The state of emergency was imposed in mid February after the resignation of former Prime Minister Hailemariam Desalegn which gave rise to a power struggle within the ruling coalition, Ethiopian People's Revolutionary Democratic Front (EPRDF).
"The Eritrean government should take the same stand without any prerequisite and accept our call to bring back the long-lost peace of the two brother nations as it was before", the EPRDF wrote on Facebook.
The news came just hours after Ethiopia lifted a state of emergency in what had been the biggest reform yet under new Prime Minister Abiy Ahmed, who has promised change after more than two years of deadly anti-government protests demanding greater freedoms in Africa's second most populous country.
"While majority stakes will be held by the state, shares in Ethio Telecom, Ethiopian Airlines, Ethiopian Power, and the Maritime Transport and Logistics Corporation will be sold to both domestic and foreign investors", it said in a statement.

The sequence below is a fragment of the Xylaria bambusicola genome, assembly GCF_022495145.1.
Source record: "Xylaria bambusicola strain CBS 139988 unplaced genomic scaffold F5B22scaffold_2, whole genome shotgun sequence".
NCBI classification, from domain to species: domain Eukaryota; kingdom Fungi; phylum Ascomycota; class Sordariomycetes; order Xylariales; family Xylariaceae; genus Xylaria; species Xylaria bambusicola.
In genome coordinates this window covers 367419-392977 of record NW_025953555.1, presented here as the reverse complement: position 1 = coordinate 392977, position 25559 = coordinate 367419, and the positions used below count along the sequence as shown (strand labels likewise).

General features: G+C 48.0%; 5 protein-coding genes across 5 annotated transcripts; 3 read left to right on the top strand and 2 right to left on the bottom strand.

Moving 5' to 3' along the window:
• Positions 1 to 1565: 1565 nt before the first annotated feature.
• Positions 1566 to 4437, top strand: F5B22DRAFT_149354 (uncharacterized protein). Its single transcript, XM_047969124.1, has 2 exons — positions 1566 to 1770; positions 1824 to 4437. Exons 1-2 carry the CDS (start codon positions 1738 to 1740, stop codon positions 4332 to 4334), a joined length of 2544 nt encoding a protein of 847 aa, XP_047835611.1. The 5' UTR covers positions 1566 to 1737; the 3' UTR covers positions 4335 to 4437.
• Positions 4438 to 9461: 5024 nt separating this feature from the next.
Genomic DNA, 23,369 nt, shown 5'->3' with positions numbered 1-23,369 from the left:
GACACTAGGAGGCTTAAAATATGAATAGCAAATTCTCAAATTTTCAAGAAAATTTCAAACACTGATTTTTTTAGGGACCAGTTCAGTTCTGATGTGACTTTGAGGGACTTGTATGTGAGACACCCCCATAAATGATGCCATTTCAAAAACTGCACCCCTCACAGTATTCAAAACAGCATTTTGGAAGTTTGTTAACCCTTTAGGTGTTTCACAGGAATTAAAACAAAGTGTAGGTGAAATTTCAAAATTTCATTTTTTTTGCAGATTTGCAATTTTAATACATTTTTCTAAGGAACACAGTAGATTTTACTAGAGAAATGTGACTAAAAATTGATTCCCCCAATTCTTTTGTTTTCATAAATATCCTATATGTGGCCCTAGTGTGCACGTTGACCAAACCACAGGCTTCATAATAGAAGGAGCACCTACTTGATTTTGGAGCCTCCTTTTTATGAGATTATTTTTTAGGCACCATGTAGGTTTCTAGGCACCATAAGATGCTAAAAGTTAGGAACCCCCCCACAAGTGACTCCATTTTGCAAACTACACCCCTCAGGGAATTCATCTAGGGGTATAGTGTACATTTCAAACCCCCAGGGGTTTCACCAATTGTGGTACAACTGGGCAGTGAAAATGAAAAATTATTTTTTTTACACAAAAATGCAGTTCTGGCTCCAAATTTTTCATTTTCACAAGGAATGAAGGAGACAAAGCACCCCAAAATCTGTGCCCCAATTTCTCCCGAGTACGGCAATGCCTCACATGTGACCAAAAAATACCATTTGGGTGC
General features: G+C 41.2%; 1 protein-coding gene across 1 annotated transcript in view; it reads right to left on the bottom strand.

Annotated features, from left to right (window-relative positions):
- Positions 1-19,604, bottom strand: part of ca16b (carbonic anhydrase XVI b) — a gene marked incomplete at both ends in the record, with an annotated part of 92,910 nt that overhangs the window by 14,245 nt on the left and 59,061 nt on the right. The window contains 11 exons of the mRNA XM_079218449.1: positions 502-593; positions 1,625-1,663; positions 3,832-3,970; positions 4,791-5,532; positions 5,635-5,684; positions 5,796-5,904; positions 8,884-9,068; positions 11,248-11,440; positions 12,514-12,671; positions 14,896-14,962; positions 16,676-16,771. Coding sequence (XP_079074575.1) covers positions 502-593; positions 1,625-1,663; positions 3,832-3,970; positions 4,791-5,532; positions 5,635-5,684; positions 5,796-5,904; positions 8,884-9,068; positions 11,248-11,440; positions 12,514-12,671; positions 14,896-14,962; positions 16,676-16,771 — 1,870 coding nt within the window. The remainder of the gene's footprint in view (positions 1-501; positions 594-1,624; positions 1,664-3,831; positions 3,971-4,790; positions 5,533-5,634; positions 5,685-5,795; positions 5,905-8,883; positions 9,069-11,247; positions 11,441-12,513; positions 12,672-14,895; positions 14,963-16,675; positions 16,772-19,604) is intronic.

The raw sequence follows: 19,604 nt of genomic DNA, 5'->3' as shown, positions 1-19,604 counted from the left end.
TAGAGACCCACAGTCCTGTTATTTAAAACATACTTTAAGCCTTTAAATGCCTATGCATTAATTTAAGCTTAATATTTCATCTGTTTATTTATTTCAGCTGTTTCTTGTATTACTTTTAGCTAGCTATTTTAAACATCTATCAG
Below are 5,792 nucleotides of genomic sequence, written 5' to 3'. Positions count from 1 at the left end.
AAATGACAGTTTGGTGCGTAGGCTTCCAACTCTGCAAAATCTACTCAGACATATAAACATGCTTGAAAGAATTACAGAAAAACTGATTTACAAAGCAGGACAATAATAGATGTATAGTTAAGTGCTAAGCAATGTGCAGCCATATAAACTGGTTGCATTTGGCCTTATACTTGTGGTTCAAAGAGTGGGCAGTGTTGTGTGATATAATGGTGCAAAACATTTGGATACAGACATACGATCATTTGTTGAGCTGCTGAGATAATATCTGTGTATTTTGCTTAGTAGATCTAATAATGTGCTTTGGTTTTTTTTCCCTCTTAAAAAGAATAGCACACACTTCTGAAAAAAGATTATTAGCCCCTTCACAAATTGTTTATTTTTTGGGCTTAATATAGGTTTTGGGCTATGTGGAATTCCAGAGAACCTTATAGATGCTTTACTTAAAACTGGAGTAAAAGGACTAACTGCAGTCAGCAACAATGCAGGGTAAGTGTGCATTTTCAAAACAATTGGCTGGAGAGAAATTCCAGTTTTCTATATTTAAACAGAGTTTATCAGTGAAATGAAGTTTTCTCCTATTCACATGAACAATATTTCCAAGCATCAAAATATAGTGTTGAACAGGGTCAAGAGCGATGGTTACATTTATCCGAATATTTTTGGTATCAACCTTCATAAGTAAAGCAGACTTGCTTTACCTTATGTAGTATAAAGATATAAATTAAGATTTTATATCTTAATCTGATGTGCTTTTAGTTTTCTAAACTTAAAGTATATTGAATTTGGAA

Ethiopia became landlocked in 1993 after Eritrea, which comprised the country's entire Red Sea coast, voted to leave.
The agreement was the result of a border commission convened in 2000 after two years of bloody fighting between the two countries over disputed lands along the border, specifically the town of Badme.
The UN Security Council sanctioned Eritrea in 2006 for supporting Al-Shabaab extremists in Somalia, the same year Ethiopia invaded to battle the group.
All legislators in Ethiopia's parliament are members of the ruling party.